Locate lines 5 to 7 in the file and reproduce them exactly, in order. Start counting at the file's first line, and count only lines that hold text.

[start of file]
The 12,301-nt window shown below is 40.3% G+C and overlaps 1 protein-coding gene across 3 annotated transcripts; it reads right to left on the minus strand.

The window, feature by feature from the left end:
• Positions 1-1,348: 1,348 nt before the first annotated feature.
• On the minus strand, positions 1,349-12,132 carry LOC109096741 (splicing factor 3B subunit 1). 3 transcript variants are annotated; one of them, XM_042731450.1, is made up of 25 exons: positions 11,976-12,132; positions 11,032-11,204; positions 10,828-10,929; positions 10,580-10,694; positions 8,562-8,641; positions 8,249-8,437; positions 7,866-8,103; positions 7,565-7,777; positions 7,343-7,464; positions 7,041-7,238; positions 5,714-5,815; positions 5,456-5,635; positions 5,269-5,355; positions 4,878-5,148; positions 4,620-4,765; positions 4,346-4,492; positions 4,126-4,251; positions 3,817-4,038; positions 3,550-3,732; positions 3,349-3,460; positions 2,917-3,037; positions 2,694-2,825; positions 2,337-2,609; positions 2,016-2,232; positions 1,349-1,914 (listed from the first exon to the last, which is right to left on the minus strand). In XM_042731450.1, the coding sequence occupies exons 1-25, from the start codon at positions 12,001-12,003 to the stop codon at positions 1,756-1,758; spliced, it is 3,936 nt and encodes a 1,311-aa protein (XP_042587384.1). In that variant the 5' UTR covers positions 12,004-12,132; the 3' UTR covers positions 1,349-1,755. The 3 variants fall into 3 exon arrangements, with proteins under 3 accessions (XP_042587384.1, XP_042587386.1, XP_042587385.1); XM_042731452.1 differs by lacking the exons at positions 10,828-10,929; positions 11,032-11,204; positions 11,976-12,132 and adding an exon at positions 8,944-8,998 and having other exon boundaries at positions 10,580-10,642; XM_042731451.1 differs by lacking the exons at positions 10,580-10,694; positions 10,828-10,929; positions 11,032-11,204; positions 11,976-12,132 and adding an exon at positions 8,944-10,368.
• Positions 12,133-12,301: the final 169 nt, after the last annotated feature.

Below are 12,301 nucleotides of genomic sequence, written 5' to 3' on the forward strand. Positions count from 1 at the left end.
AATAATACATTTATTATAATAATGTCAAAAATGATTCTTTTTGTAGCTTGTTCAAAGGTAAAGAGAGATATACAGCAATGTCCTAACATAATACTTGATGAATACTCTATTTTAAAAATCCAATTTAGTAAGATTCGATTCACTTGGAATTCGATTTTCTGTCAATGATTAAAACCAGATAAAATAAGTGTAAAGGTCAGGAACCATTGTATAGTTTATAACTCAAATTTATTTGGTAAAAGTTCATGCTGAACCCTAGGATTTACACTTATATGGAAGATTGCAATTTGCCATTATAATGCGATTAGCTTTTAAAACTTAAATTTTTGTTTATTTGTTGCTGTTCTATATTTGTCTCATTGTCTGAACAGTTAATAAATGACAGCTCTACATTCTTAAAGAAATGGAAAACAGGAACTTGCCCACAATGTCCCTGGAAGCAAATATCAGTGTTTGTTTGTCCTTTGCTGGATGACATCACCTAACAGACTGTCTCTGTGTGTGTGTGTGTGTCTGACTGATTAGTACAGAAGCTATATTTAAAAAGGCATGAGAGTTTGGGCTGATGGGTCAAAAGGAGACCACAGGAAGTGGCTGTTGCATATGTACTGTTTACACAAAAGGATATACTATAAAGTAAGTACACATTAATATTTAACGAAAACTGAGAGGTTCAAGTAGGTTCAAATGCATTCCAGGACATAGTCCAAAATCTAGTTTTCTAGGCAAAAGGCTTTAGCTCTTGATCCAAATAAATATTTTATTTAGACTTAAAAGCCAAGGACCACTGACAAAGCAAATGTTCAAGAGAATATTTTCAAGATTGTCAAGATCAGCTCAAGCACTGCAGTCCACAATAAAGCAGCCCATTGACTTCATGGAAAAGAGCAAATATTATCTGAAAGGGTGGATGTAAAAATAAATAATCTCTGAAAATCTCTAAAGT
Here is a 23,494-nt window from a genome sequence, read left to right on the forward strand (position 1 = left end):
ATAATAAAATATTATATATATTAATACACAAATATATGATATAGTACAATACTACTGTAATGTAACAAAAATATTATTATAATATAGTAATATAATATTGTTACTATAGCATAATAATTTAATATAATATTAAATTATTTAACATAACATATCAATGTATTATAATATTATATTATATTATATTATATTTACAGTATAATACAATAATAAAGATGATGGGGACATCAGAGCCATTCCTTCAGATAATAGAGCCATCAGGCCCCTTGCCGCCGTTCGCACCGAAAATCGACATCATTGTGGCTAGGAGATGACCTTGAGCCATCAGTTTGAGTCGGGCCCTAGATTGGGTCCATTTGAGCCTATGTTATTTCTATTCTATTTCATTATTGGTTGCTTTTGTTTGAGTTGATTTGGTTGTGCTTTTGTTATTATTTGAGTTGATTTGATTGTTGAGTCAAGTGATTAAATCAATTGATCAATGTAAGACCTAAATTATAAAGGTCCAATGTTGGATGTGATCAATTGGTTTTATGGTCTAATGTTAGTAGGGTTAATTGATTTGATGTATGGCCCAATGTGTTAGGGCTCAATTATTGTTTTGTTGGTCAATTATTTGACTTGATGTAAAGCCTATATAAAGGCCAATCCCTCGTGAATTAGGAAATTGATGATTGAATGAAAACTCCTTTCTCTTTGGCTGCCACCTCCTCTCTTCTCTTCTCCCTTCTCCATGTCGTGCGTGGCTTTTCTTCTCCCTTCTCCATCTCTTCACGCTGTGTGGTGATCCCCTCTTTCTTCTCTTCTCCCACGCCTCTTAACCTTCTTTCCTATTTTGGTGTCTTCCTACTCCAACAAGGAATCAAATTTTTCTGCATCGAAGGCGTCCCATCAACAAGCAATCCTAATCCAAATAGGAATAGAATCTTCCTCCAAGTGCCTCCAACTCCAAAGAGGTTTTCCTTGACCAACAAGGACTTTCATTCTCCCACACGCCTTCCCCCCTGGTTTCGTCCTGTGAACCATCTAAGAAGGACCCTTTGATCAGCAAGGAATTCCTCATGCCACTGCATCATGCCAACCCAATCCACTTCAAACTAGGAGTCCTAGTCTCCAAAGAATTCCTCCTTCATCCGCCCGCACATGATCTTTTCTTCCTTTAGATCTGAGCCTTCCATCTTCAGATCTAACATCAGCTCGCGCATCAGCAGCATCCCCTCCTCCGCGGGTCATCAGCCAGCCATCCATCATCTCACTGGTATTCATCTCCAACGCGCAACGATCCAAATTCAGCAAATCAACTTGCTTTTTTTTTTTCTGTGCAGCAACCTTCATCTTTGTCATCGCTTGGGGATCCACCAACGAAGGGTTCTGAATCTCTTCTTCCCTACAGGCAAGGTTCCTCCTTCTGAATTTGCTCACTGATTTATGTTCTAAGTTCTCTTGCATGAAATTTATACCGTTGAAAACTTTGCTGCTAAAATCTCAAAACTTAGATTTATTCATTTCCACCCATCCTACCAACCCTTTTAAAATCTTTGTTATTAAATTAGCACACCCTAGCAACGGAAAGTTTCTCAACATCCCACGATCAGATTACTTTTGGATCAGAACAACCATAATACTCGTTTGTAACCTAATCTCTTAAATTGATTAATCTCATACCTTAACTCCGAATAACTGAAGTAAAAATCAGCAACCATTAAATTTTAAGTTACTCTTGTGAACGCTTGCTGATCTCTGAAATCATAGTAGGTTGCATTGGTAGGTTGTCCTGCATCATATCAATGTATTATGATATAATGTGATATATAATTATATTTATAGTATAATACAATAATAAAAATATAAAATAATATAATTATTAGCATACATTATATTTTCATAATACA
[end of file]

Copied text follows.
• Positions 12,133-12,301: the final 169 nt, after the last annotated feature.

Below are 12,301 nucleotides of genomic sequence, written 5' to 3' on the forward strand. Positions count from 1 at the left end.
AATAATACATTTATTATAATAATGTCAAAAATGATTCTTTTTGTAGCTTGTTCAAAGGTAAAGAGAGATATACAGCAATGTCCTAACATAATACTTGATGAATACTCTATTTTAAAAATCCAATTTAGTAAGATTCGATTCACTTGGAATTCGATTTTCTGTCAATGATTAAAACCAGATAAAATAAGTGTAAAGGTCAGGAACCATTGTATAGTTTATAACTCAAATTTATTTGGTAAAAGTTCATGCTGAACCCTAGGATTTACACTTATATGGAAGATTGCAATTTGCCATTATAATGCGATTAGCTTTTAAAACTTAAATTTTTGTTTATTTGTTGCTGTTCTATATTTGTCTCATTGTCTGAACAGTTAATAAATGACAGCTCTACATTCTTAAAGAAATGGAAAACAGGAACTTGCCCACAATGTCCCTGGAAGCAAATATCAGTGTTTGTTTGTCCTTTGCTGGATGACATCACCTAACAGACTGTCTCTGTGTGTGTGTGTGTGTCTGACTGATTAGTACAGAAGCTATATTTAAAAAGGCATGAGAGTTTGGGCTGATGGGTCAAAAGGAGACCACAGGAAGTGGCTGTTGCATATGTACTGTTTACACAAAAGGATATACTATAAAGTAAGTACACATTAATATTTAACGAAAACTGAGAGGTTCAAGTAGGTTCAAATGCATTCCAGGACATAGTCCAAAATCTAGTTTTCTAGGCAAAAGGCTTTAGCTCTTGATCCAAATAAATATTTTATTTAGACTTAAAAGCCAAGGACCACTGACAAAGCAAATGTTCAAGAGAATATTTTCAAGATTGTCAAGATCAGCTCAAGCACTGCAGTCCACAATAAAGCAGCCCATTGACTTCATGGAAAAGAGCAAATATTATCTGAAAGGGTGGATGTAAAAATAAATAATCTCTGAAAATCTCTAAAGT